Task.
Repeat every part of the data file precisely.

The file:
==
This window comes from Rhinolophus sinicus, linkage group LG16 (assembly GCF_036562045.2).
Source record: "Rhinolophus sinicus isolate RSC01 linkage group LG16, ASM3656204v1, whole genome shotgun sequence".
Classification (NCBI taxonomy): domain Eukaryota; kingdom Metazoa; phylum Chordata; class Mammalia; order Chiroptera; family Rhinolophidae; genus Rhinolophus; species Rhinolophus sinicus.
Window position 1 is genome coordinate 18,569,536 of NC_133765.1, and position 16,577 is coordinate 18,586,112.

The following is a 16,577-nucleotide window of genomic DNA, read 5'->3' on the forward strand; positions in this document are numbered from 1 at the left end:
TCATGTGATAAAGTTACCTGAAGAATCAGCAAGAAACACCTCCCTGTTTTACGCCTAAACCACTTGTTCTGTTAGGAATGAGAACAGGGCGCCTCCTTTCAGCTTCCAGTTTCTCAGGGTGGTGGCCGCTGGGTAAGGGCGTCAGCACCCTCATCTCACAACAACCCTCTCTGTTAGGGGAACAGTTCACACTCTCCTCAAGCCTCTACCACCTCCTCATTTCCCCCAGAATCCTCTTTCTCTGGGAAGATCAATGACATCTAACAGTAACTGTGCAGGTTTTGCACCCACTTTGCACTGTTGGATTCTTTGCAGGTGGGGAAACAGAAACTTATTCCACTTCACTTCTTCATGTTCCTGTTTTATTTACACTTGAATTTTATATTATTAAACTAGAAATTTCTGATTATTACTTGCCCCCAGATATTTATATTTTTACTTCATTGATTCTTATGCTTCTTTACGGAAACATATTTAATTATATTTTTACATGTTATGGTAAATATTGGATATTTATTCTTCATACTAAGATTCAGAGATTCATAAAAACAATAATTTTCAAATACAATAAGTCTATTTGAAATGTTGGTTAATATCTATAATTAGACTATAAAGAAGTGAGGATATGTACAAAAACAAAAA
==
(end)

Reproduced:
This window comes from Rhinolophus sinicus, linkage group LG16 (assembly GCF_036562045.2).
Source record: "Rhinolophus sinicus isolate RSC01 linkage group LG16, ASM3656204v1, whole genome shotgun sequence".
Classification (NCBI taxonomy): domain Eukaryota; kingdom Metazoa; phylum Chordata; class Mammalia; order Chiroptera; family Rhinolophidae; genus Rhinolophus; species Rhinolophus sinicus.
Window position 1 is genome coordinate 18,569,536 of NC_133765.1, and position 16,577 is coordinate 18,586,112.

The following is a 16,577-nucleotide window of genomic DNA, read 5'->3' on the forward strand; positions in this document are numbered from 1 at the left end:
TCATGTGATAAAGTTACCTGAAGAATCAGCAAGAAACACCTCCCTGTTTTACGCCTAAACCACTTGTTCTGTTAGGAATGAGAACAGGGCGCCTCCTTTCAGCTTCCAGTTTCTCAGGGTGGTGGCCGCTGGGTAAGGGCGTCAGCACCCTCATCTCACAACAACCCTCTCTGTTAGGGGAACAGTTCACACTCTCCTCAAGCCTCTACCACCTCCTCATTTCCCCCAGAATCCTCTTTCTCTGGGAAGATCAATGACATCTAACAGTAACTGTGCAGGTTTTGCACCCACTTTGCACTGTTGGATTCTTTGCAGGTGGGGAAACAGAAACTTATTCCACTTCACTTCTTCATGTTCCTGTTTTATTTACACTTGAATTTTATATTATTAAACTAGAAATTTCTGATTATTACTTGCCCCCAGATATTTATATTTTTACTTCATTGATTCTTATGCTTCTTTACGGAAACATATTTAATTATATTTTTACATGTTATGGTAAATATTGGATATTTATTCTTCATACTAAGATTCAGAGATTCATAAAAACAATAATTTTCAAATACAATAAGTCTATTTGAAATGTTGGTTAATATCTATAATTAGACTATAAAGAAGTGAGGATATGTACAAAAACAAAAA